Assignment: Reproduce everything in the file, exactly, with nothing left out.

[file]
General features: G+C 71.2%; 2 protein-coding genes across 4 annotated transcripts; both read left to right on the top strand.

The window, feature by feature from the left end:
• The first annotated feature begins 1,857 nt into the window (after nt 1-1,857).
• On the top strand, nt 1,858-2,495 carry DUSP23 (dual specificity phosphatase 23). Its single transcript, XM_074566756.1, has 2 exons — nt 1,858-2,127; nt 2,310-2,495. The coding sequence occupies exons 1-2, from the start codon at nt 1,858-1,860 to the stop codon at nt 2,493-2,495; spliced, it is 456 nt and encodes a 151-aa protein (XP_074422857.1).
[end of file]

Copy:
General features: G+C 71.2%; 2 protein-coding genes across 4 annotated transcripts; both read left to right on the top strand.

The window, feature by feature from the left end:
• The first annotated feature begins 1,857 nt into the window (after nt 1-1,857).
• On the top strand, nt 1,858-2,495 carry DUSP23 (dual specificity phosphatase 23). Its single transcript, XM_074566756.1, has 2 exons — nt 1,858-2,127; nt 2,310-2,495. The coding sequence occupies exons 1-2, from the start codon at nt 1,858-1,860 to the stop codon at nt 2,493-2,495; spliced, it is 456 nt and encodes a 151-aa protein (XP_074422857.1).